Throughout the entirety of my youth, my father was a veritable fountain of — what shall I call it? — “country wisdom.” Hearing him wax philosophical about every possible subject under the sun, I often wished for nothing more in my young life than for him to step on a rusty nail and develop a permanent case of lockjaw.
Imagine my surprise in adulthood, then, as I slowly began to discover how so many of the things I hated to hear him say, so long ago, suddenly started to make sense. One of his mystical expositions, which I find reflected now in the clip above, tolled a bell buried deep in time again today:
“It ain’t just what you see, but how you see it.”
Who wouldn’t thrill, for instance, to see a young peregrine falcon come to ground and rest awhile, casually cycle through its repertoire of ever-fascinating bird behaviors, then launch again into the wild, spiraling away on the winter wind to fade a distant speck first in my straining eyes, and then binoculars, as I followed it farther out over the endless ocean than I ever imagined a falcon might care to go.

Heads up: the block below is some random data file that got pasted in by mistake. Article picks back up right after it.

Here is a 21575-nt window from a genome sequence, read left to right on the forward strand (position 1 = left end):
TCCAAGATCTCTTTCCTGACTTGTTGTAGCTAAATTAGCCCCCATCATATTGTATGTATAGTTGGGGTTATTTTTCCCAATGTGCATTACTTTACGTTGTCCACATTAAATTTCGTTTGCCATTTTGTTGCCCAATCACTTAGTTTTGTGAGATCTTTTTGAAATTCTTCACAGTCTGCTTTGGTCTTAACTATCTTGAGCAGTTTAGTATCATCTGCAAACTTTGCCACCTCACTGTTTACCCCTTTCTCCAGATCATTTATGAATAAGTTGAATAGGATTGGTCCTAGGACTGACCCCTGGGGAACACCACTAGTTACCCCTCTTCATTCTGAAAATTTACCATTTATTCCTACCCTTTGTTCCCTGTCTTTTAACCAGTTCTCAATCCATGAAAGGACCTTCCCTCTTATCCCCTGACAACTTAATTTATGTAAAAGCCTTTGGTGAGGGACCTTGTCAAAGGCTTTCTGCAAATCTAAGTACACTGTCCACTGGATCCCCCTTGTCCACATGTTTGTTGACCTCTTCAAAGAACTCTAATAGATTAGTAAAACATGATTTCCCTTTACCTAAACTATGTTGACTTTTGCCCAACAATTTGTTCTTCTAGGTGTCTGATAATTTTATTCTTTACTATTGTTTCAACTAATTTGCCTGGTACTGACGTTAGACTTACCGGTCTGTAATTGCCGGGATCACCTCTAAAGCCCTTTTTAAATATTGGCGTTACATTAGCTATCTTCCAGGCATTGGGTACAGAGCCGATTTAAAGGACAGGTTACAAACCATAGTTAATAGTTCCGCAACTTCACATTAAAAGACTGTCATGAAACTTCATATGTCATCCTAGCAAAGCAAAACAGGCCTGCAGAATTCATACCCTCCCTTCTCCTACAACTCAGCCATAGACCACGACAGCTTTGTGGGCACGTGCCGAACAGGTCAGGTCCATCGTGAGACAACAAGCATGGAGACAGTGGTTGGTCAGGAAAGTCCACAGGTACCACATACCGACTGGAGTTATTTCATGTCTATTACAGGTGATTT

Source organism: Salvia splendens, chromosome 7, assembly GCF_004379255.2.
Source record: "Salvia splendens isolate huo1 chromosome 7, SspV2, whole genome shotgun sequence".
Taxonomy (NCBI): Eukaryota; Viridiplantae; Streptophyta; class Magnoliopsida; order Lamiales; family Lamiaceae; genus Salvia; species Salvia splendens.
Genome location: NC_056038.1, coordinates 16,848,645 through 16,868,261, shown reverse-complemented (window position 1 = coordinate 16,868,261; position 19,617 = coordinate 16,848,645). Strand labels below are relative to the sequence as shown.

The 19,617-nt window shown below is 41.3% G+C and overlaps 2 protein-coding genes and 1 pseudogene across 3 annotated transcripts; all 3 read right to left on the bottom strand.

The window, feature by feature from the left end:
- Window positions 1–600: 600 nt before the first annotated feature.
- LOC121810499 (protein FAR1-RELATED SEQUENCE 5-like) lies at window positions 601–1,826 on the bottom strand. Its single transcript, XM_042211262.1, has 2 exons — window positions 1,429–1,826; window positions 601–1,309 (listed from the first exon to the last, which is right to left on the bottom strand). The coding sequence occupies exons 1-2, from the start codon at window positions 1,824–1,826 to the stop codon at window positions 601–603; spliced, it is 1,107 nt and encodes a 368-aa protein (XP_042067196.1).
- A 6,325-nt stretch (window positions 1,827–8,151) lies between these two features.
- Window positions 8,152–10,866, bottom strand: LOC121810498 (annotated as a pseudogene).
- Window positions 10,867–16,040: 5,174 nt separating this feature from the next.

But keeping pace behind such beauty in the foreground of my mind’s eye, was my dad’s wisdom welling quietly up from misty depths of memory, urging fuller appreciation of the encompassing backdrop as well. I could all but hear his voice again, teaching me to taste the salty wind whipping into my face, and not just see the churning, frothing, storm-tossed waves, but close my eyes and fully feel the thundering power of nature all about me. His words whispering from the past, ever encouraging me to be fully present, whenever I find myself where I am.
Thus on Nature’s Coast, or anywhere else, I do my best to more-than-see beauty surrounding me … grateful, now, that my dad never stepped on a rusty nail.